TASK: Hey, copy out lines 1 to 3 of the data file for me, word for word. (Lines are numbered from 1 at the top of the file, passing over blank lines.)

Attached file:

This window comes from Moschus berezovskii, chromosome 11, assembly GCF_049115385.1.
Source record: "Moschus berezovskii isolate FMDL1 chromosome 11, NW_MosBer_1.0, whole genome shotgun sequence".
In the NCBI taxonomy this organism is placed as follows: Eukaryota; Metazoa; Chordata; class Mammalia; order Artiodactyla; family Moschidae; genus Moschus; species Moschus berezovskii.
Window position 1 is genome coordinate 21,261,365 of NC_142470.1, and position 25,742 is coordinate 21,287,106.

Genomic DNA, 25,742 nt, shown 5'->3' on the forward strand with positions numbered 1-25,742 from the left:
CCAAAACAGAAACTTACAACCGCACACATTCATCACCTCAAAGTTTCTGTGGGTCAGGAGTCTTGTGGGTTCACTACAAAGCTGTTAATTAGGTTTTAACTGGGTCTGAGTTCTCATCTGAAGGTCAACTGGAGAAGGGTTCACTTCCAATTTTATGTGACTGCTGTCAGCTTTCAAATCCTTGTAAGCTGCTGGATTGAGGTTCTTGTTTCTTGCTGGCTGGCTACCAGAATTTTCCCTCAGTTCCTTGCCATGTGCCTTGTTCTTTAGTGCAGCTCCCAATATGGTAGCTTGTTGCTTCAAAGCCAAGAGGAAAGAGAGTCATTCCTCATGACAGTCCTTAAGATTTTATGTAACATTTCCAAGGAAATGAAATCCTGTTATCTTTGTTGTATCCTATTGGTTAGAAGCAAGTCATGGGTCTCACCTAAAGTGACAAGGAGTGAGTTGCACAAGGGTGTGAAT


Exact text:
This window comes from Moschus berezovskii, chromosome 11, assembly GCF_049115385.1.
Source record: "Moschus berezovskii isolate FMDL1 chromosome 11, NW_MosBer_1.0, whole genome shotgun sequence".
In the NCBI taxonomy this organism is placed as follows: Eukaryota; Metazoa; Chordata; class Mammalia; order Artiodactyla; family Moschidae; genus Moschus; species Moschus berezovskii.